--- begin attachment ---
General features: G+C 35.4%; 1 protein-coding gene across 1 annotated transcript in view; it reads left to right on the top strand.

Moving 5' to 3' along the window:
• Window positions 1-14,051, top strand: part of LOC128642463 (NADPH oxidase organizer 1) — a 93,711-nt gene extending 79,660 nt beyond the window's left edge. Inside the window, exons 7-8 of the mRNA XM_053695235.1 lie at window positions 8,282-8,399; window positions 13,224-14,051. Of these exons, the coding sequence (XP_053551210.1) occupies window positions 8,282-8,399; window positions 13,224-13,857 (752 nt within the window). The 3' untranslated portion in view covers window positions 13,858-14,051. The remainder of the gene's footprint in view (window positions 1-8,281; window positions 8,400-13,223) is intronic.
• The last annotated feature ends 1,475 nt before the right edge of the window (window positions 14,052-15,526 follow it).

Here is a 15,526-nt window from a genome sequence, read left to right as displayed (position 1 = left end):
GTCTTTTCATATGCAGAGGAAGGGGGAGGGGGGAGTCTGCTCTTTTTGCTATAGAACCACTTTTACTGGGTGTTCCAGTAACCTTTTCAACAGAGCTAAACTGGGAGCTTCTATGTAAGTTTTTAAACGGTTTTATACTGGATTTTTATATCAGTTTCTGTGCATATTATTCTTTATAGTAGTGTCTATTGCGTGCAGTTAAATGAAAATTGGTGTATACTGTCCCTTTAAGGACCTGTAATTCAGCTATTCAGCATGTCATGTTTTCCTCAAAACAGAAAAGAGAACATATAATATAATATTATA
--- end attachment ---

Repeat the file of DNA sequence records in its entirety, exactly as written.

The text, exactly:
General features: G+C 35.4%; 1 protein-coding gene across 1 annotated transcript in view; it reads left to right on the top strand.

Moving 5' to 3' along the window:
• Window positions 1-14,051, top strand: part of LOC128642463 (NADPH oxidase organizer 1) — a 93,711-nt gene extending 79,660 nt beyond the window's left edge. Inside the window, exons 7-8 of the mRNA XM_053695235.1 lie at window positions 8,282-8,399; window positions 13,224-14,051. Of these exons, the coding sequence (XP_053551210.1) occupies window positions 8,282-8,399; window positions 13,224-13,857 (752 nt within the window). The 3' untranslated portion in view covers window positions 13,858-14,051. The remainder of the gene's footprint in view (window positions 1-8,281; window positions 8,400-13,223) is intronic.
• The last annotated feature ends 1,475 nt before the right edge of the window (window positions 14,052-15,526 follow it).

Here is a 15,526-nt window from a genome sequence, read left to right as displayed (position 1 = left end):
GTCTTTTCATATGCAGAGGAAGGGGGAGGGGGGAGTCTGCTCTTTTTGCTATAGAACCACTTTTACTGGGTGTTCCAGTAACCTTTTCAACAGAGCTAAACTGGGAGCTTCTATGTAAGTTTTTAAACGGTTTTATACTGGATTTTTATATCAGTTTCTGTGCATATTATTCTTTATAGTAGTGTCTATTGCGTGCAGTTAAATGAAAATTGGTGTATACTGTCCCTTTAAGGACCTGTAATTCAGCTATTCAGCATGTCATGTTTTCCTCAAAACAGAAAAGAGAACATATAATATAATATTATA